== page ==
Out of this lethal environment emerged the eventual murderer: a short, intelligent law student of Yemeni extraction named Yigal Amir. Amir’s own extremism was rooted in the combination of an ultra-Orthodox education and day-to-day exposure to the secular side of Israeli society. The discord between these two aspects of his life appeared to radicalize rather than temper him, as explained by a clinical psychologist who examined him years later. A sense of guilt over sensual and material longing curdled within him, providing some of the impetus for extreme acts. This syndrome was remarkably similar to that of another famous extremist son of Yemeni emigrants: Anwar al-Awlaki, who would become a leader of Al Qaeda in the Arabian Peninsula and whose story is expertly told in Scott Shane’s recent book Objective Troy.

Amir declined the exemption from military service then available to most ultra-Orthodox and did a stint in the Israeli army after completing high school. While in the army his radicalism acquired a more activist tone, in which he disdained as too passive the teachings of his Haredi upbringing that God alone determines the fate of the Jews. Amir had bigger ideas. He favored the idea that Jews needed to take the initiative in figuring out God’s will and implementing it through their own actions. When Amir watched on television the handshake between Rabin and Arafat, he immediately concluded that the Oslo agreement was a disaster for Israel, that Rabin was committing treason by handing over to Palestinians land that God had promised to Jews and that action in response was required.

For the next two years Amir was obsessed with finding ways to undo that perceived act of treason. Some of his initial effort was aimed at assembling a militia—with his principal targets for recruitment being fellow students at Bar-Ilan University—that would disrupt the nascent peace process through attacks and sabotage in Palestinian areas. Gradually his main focus shifted to killing Rabin. How and where to do so—but not whether to commit the crime—was a recurrent subject of conversations between Amir and his brother Hagai, who was more nerdy and technically minded than Yigal and contributed ideas about how a homemade bomb might do the trick.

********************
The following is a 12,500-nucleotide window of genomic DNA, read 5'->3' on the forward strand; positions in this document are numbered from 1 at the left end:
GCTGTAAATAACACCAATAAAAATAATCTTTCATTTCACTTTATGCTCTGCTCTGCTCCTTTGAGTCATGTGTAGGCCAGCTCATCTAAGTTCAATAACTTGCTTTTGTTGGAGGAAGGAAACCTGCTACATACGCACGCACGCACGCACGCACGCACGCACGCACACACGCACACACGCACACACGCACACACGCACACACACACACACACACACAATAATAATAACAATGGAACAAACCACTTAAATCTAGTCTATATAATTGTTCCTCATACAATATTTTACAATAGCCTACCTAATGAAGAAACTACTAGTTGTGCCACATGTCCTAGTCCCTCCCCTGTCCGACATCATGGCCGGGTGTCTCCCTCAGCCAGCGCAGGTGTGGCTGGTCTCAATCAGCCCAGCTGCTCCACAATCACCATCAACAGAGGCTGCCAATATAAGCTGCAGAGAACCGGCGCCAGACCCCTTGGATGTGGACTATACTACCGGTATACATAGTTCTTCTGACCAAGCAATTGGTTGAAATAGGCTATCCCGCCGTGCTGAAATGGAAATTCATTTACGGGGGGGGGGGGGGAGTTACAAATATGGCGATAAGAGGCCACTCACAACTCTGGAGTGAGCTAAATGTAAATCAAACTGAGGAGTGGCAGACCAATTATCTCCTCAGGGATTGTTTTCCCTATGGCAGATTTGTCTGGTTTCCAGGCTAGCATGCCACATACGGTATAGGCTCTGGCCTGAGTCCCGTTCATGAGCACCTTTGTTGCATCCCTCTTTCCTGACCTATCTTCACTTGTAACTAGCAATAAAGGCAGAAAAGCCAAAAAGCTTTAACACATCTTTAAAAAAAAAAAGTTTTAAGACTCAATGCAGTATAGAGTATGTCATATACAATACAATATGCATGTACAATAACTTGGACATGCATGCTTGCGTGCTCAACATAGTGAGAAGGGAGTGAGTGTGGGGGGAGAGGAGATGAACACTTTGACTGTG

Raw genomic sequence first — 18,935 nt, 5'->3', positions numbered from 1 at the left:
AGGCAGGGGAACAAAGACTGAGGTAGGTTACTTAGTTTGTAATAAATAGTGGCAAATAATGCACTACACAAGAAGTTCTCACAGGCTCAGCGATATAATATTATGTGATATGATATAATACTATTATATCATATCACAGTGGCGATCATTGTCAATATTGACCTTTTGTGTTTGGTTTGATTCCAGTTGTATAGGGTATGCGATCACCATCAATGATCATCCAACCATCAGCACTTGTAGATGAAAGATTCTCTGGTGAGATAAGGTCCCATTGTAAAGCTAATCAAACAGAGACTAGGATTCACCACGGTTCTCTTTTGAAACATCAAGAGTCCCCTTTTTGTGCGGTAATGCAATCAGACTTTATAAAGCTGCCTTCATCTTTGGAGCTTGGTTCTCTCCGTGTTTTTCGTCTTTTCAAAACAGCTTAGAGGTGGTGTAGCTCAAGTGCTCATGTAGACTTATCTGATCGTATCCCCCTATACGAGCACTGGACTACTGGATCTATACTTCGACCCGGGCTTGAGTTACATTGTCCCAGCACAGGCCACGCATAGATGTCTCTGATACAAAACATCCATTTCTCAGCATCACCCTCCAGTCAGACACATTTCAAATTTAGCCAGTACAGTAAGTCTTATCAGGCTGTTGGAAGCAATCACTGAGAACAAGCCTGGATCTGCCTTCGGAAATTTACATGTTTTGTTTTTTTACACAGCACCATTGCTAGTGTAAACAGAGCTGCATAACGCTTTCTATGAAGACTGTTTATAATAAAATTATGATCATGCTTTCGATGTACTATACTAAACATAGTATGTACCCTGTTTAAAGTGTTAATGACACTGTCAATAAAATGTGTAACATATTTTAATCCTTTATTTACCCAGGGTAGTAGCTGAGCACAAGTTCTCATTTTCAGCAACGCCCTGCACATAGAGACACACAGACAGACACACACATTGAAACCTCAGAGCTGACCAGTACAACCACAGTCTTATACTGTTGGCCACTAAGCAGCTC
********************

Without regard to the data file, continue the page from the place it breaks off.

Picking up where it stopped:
The title of Ephron’s book derives from a letter that Hagai, after being arrested as an accomplice to the assassination, wrote to his parents in which he self-servingly strove to place the murder in a Jewish tradition of rebellion against apostasy. Yigal had thought even longer and harder than his brother about a religious justification for killing Rabin. He settled finally on a Talmudic principle called rodef, which refers to someone pursuing another person with intent to kill, making it permissible for a bystander to kill the pursuer to save the innocent victim. According to Amir’s logic, Rabin was a rodef because he was in effect killing Jewish settlers. In a further bit of twisted Talmudic interpretation, Amir also considered Rabin to be a moser—a person who turns Jews over to a hostile power and for whom the necessary penalty is death.

A more vivid inspiration for Amir came from the massacre that the American-born physician and settler Baruch Goldstein perpetrated in 1994 at a mosque in Hebron, where he murdered twenty-nine Palestinian worshipers and injured over a hundred more. For hardcore opponents of the peace process, the killing spree demonstrated how even a lone gunman could disrupt that process. Within weeks, Israeli public opinion swung against the idea of forcible removal of settlers; some rabbis pronounced that it was permissible for Israeli soldiers to defy orders for any such removal, and Rabin had to back down from earlier ideas about evicting settlers from Hebron. Amir also saw that Goldstein was lauded in death by the rejectionist community.

 

PROBABLY THE central lesson of Ephron’s book is that Amir, notwithstanding how his personal experiences helped to make him what he was, only happened to be the triggerman for something much larger than himself. The story of the assassination is not a tale of how a single extremist crossed the threshold into murder but instead of an entire movement that was so hateful and impassioned—and so sure of the justification for its hatred—that murder was a natural consequence. As for the religious rationales, twisted though they may be, three prominent settler rabbis—including the rabbi of Hebron, who at Goldstein’s funeral had praised him as a holy martyr—issued a letter that essentially agreed with Amir’s concept of Rabin as a rodef and a moser. Amir was further emboldened. As he later told the commission that investigated the assassination, “If I did not get the backing and I had not been representing many more people, I would not have acted.”